Nearly four million southern Sudanese are preparing to go to the polls beginning Sunday. During the week-long polling, they are to choose whether to remain a part of Africa’s largest country or break away to form the continent’s newest nation.
Southern Sudanese paraded through the streets Friday on the final day of campaigning before Sunday’s vote.
After decades of conflict that cost an estimated two million lives and choked most economic development, voters are to choose whether to remain united with northern Sudan or secede to form their own nation.
If the posters and rallies on the dusty streets of this provincial capital are an indication, most voters appear likely to choose separation.
David Gressly heads the United Nations mission in southern Sudan. He told VOA that everything was ready.
"[Voting] materials have been delivered. Training is underway for the final wave of polling workers. That should be completed on time,” he said. “The security situation is calm. It’s been calm for a number of weeks. So we think this is going to start on time. It will go very peacefully."
More than 26,000 voting centers across the region are to open from Sunday until next Saturday to allow every eligible voter to participate.
The referendum is the result of an agreement six years ago that ended the civil war. It brought regional autonomy to southern Sudan which historically has had greater cultural and economic ties to East Africa than to the Arab-led government thousands of kilometers to the north.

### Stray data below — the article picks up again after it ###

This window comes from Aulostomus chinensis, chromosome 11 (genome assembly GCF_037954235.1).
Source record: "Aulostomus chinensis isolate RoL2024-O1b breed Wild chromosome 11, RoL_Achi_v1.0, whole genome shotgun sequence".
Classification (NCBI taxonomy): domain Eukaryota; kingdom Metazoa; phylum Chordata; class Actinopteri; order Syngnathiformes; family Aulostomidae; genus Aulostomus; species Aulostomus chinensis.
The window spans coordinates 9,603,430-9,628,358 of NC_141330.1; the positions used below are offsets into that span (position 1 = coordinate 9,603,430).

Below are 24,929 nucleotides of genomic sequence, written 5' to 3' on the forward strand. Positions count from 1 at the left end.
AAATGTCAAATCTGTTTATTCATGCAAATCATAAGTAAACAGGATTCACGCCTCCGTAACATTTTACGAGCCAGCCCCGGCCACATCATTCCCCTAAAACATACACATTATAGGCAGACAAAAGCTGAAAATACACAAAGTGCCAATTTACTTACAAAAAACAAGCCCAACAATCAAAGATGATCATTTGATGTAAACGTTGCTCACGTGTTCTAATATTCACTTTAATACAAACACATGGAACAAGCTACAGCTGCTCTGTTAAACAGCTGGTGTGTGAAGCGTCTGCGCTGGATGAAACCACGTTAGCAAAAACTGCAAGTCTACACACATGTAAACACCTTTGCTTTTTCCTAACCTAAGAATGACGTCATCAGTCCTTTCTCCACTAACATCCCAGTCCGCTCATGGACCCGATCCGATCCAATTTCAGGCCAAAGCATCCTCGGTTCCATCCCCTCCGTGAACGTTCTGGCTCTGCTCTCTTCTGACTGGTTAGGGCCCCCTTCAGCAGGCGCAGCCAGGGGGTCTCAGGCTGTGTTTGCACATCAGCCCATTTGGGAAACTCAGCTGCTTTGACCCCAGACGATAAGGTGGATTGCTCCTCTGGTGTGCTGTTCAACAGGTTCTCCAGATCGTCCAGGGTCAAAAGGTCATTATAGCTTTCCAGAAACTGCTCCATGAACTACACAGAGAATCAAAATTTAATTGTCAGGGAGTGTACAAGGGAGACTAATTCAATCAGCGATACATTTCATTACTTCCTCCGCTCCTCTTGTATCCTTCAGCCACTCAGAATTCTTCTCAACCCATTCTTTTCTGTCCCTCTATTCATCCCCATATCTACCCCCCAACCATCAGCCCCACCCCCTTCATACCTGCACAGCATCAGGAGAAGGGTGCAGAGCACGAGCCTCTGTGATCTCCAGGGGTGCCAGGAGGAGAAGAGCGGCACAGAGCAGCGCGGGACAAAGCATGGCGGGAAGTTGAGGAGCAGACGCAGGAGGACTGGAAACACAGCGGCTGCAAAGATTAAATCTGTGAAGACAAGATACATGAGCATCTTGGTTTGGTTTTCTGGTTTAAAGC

Many northern Sudanese are nervous about a possible secession and have urged southerners to remain united.
But many southerners feel their region has been unfairly treated by Khartoum and separation will allow more equitable development here.
Sudanese President Omar al-Bashir visited Juba Tuesday and said his government would respect the results.
He says at this moment of self-determination we want the process to be peaceful, transparent and free. And whether the results bring unity or secession the people should accept it in good spirit.
Hundreds of observers from Sudan and around the world have gathered for the vote.
The head of the advance monitoring team of the U.S.-based Carter Center, Sarah Johnson, acknowledged the worries calling it a historic moment that would cause anxiety anywhere.
"In the lead-up to any electoral process and any election there is a bit of increase in tensions,” Johnson said. “That’s true in any country as everyone anticipates the vote. However, we have every reason to believe that things will go forward in a smooth manner."
Official results are not due for several weeks but preliminary tallies are expected sooner as returns are tabulated and announced at polling centers.